With several voting rules on offer, surely there should be some that satisfy the reasonable criteria of being decisive, independent of irrelevant alternatives and respectful of the consensus view? And yet, Arrow proved, stunningly, that any social choice rule that satisfied all three conditions could only do so because of the presence of a dictator whose individual preference would be the social preference irrespective of the rankings of others. This is the celebrated Impossibility Theorem that has spawned a whole branch of research called social choice theory.

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While Arrow’s mathematical proof was rather long-winded, his student John Geanakoplos, now a professor at Yale University, has come up with three extremely elegant and short proofs. One of these provides a clue to understand the rise of supremely powerful leaders around the world. To understand this, we move from a model where voters choose between political candidates to a model where they choose between different social alternatives.

In the first step of the proof, Prof. Geanakoplos shows that any social agenda that attracts strong emotions, for example “minority appeasement”, or the immigration ban, and that, therefore, is placed either at the top or bottom of a voter’s ranking, must rank either at the top or bottom of the social preference. We will not go into the details of the proof but merely highlight the surprising result that even if Trump’s travel ban is at the top of half the voters’ preferences and at the bottom of the other half, the social ranking must put it either at the top or the bottom, never in the middle (details of proof at here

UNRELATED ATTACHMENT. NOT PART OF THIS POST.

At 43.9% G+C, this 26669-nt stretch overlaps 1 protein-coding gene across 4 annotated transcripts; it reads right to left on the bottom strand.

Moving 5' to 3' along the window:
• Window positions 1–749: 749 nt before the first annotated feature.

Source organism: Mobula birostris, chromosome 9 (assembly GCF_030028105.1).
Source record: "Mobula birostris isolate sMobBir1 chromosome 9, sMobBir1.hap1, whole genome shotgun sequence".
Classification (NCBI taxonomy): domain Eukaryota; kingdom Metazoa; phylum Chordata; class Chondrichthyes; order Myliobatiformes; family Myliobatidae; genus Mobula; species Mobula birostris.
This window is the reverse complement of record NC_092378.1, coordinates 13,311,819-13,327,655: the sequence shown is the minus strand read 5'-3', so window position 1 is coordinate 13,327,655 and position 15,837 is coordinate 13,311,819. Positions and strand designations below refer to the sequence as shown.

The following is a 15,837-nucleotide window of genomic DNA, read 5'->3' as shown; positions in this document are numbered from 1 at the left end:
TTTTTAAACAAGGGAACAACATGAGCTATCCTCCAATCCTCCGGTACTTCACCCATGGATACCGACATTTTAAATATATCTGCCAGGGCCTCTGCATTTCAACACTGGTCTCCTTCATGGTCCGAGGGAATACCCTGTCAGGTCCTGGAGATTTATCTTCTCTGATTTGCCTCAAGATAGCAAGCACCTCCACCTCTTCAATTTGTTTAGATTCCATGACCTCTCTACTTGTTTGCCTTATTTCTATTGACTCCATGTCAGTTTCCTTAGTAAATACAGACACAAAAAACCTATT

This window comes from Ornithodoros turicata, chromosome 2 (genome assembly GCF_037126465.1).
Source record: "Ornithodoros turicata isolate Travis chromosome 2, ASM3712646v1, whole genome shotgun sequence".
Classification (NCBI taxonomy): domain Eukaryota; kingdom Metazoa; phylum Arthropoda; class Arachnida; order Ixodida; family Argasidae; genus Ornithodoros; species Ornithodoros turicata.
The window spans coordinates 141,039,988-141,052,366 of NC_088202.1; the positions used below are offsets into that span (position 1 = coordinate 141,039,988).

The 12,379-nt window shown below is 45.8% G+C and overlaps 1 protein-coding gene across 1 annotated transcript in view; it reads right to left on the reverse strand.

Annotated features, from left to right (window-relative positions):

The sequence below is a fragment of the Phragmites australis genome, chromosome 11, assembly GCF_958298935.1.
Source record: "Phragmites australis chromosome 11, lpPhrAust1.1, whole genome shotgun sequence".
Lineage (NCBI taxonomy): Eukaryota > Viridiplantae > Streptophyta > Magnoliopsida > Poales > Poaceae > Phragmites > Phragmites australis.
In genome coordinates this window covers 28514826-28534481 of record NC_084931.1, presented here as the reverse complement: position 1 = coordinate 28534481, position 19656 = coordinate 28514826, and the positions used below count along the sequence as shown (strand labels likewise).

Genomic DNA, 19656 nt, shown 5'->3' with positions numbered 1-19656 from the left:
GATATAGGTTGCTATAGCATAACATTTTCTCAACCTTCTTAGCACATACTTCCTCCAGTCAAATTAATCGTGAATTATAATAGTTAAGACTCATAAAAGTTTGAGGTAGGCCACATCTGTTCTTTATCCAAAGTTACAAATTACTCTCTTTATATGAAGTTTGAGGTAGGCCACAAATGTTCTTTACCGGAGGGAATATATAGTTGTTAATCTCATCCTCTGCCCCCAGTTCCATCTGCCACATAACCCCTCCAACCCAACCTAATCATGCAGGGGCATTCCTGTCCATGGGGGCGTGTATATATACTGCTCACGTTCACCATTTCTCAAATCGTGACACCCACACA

The next step of the proof shows that for every such extreme alternative, there must be a pivotal voter who, by changing his individual preference for this alternative from the bottom of his ranking to the top, would cause the social ranking of this alternative to jump from the bottom to the top. In the final step, it is shown that this pivotal voter must be a dictator.

Drawing a loose parallel with the real world, one might say that a citizen who can become pivotal in changing the social ranking of an emotive subject from the bottom to the top, must come to possess dictatorial powers. The mathematical proof merely requires him to flip the alternative from the bottom to the top in his personal preference.

However, in the real world, such pivotal players usually have to successfully articulate the dearly held but unexpressed beliefs of a large number of people about these emotive issues, creating sharp schisms in society. These latent beliefs reflect a mixture of suppressed voices, regressive ideologies and untamed instincts, and cannot be assumed to conform to any social norm other than the democratic norm that every voice matters.

However, such a dictator must face the problems that come with opening the Pandora’s box of social tension. On his ability to control the forces he has let loose rests the long-term success of his meteoric rise.

Rohit Prasad is a professor at MDI, Gurgaon and author of Blood Red River. Game Sutra is a fortnightly column based on game theory.